15 July 2019
15 July 2019 - Selected by PHmuseum
In her series What Do You Believe In, Henrike Stahl reflects upon how living with her daughter’s genetic condition has changed both her underlying perception of beauty and her journey through life.
My daughter Rio was born in 2012 with Down Syndrome. I could not take photos for a long time afterwards. I had to re-position myself. In other projects, I photographed her life. But what did it mean for me to have a handicapped child? My perception of beauty, in general, was completely turned upside-down. And where was my new place in it all? How could I make a happy end?
A lot of mothers disqualify their children as their so-called “sun children” to protect them against all the ideas or concepts in which they don't exist. But you are not born with this kind of positive thinking, without having the slightest doubt, unless you lie to yourself. We have gone through many dark, empty or hopeless moments to finally get to where we are today. It took me three years. To understand. And to rediscover a sense of “beauty”.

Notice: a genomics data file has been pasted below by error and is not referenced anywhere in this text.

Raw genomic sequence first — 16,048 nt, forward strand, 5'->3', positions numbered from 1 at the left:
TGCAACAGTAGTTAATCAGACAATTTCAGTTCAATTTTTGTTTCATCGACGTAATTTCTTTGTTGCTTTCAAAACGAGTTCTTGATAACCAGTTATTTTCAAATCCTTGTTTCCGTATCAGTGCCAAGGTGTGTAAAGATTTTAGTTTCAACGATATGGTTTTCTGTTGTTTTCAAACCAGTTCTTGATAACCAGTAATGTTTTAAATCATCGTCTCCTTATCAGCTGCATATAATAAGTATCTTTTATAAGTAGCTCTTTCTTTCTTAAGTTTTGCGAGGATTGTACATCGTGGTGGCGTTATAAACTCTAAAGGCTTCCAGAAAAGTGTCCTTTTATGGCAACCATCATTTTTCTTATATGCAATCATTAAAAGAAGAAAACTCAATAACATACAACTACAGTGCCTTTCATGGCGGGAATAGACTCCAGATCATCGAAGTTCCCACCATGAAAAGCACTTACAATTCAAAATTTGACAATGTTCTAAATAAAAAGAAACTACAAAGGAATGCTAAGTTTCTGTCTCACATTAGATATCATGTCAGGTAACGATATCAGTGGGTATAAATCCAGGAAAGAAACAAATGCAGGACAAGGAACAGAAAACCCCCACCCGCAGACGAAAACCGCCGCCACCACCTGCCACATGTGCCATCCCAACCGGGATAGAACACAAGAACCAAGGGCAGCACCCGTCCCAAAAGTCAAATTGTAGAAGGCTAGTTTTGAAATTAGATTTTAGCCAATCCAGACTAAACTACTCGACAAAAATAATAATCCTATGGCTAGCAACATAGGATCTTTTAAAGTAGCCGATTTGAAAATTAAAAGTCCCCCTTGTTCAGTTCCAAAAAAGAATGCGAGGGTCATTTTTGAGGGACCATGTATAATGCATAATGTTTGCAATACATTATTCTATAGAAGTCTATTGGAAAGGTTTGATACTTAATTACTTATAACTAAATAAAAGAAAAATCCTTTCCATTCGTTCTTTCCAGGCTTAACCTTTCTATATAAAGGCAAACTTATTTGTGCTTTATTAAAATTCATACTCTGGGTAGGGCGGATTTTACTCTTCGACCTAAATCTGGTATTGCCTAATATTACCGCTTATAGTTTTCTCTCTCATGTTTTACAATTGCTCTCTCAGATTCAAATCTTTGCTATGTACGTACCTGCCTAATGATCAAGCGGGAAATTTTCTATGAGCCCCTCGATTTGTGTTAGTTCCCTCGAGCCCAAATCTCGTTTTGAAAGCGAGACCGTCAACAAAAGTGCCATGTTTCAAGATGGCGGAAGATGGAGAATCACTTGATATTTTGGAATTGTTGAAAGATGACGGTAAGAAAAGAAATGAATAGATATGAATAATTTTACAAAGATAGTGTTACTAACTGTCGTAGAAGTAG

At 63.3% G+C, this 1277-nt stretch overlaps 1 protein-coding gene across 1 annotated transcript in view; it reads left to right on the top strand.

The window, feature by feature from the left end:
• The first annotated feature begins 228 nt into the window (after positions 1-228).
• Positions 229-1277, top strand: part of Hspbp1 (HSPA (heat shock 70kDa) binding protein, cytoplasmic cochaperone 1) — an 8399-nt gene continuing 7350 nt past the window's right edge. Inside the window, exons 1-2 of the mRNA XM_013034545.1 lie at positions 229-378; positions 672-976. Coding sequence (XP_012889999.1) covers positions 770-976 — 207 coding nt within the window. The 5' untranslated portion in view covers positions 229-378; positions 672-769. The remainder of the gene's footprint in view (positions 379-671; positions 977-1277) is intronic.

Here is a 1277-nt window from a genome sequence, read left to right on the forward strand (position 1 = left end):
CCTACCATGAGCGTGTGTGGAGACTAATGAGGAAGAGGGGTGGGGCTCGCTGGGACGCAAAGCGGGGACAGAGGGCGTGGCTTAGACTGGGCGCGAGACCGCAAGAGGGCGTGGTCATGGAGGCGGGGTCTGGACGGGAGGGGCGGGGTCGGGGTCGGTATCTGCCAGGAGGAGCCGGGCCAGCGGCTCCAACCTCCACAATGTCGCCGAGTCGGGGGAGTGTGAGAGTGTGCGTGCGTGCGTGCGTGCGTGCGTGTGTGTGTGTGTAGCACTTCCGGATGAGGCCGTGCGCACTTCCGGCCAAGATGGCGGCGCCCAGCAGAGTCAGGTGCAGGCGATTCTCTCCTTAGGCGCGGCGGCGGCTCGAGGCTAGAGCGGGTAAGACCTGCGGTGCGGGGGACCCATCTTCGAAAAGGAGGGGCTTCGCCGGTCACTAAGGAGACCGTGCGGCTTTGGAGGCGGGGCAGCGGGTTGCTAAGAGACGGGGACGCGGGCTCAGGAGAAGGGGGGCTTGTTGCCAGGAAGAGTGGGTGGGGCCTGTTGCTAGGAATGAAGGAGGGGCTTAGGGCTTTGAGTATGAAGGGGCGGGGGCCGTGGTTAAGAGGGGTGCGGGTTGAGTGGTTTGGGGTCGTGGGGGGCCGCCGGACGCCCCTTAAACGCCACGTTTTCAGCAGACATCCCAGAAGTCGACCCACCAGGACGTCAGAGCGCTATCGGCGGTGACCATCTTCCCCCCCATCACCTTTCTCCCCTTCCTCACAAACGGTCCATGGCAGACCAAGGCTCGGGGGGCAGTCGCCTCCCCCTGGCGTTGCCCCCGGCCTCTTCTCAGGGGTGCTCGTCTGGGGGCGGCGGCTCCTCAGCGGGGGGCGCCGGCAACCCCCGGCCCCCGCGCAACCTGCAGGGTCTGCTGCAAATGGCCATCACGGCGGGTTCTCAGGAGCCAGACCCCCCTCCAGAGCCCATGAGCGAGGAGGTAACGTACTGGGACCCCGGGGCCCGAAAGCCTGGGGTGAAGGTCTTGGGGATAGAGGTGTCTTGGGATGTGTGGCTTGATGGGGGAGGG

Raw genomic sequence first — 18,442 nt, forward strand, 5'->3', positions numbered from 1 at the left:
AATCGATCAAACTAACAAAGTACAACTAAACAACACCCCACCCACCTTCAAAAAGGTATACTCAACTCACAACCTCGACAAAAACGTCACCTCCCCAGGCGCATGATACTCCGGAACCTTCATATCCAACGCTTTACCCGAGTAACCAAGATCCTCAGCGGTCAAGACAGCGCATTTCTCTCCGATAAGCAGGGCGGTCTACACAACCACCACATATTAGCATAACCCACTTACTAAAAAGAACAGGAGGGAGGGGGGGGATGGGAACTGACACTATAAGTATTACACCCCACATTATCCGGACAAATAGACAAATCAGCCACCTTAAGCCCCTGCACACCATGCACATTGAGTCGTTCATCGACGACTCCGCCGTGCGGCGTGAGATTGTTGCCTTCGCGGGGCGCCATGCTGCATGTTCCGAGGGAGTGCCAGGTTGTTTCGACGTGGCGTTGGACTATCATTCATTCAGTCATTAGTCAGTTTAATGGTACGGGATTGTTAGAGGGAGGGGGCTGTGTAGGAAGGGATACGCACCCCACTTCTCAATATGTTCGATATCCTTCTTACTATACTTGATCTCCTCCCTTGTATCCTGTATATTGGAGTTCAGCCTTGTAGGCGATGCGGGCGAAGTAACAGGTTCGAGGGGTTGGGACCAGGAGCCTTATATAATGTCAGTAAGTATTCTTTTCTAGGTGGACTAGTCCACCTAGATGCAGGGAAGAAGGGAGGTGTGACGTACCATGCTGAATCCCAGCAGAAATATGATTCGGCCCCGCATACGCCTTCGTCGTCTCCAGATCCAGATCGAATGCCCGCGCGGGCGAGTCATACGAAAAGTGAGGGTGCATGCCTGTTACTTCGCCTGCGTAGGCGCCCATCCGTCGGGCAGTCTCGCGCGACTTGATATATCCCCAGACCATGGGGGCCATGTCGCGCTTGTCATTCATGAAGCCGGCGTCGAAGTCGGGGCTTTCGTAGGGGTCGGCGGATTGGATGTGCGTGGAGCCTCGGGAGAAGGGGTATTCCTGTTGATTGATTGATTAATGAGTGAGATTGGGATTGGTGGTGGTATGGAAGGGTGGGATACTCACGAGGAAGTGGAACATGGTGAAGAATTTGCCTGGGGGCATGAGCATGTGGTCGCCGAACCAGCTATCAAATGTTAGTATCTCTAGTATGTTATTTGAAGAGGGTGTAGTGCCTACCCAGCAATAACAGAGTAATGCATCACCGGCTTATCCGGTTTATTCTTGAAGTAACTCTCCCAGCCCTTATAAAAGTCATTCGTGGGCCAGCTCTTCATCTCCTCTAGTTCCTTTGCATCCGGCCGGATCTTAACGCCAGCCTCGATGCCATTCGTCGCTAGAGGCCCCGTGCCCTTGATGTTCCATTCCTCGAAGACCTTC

And suddenly, I understood.
This series is not only about Rio. It is about me, how I felt. I am often asked about it without being asked about her. I can see it in the expression on people's faces. This series is the most honest testimony I can give about my path – after giving birth to my handicapped child.
This is my life journey. The ambiguity of every moment is now part of my life forever. About the little successes in the “drawbacks” – which are truly unbelievable triumphs. It turns stone landscapes for me into meadows full of colour. As if the snow was falling in the middle of the summer. What is full, what is empty? And work, never-ending, and construction. Constructing and relentlessly reconstructing.
I look at people directly today. I don't like retouching anymore. I see the beauty in what is rough, in hard work, in construction. She has sent me once again to the heights of Indonesia's volcanoes, into the dry desert of Chile, into the wide waters of the Ganges and shows me the joie de vivre of Rio de Janeiro every single day. Today, Rio and I dance more than ever before – because only sad people don't dance.
Words and Pictures by Henrike Stahl.
Henrike Stahl was born in Germany in 1980. She is currently living between Berlin and Paris, she adores fashion and is an autodidact artist who mixes photography, painting and drawing. Among others, she has exhibited at the Rencontres Internationales d'Arles, the Transphotos of Lilles, at the Aw Gallery of Berlin and at the Tinlark Gallery of Los Angeles. Find her on PHmuseum and Instagram.
This feature is part of Story of the Week, a selection of relevant projects from our community handpicked by the PHmuseum curators.
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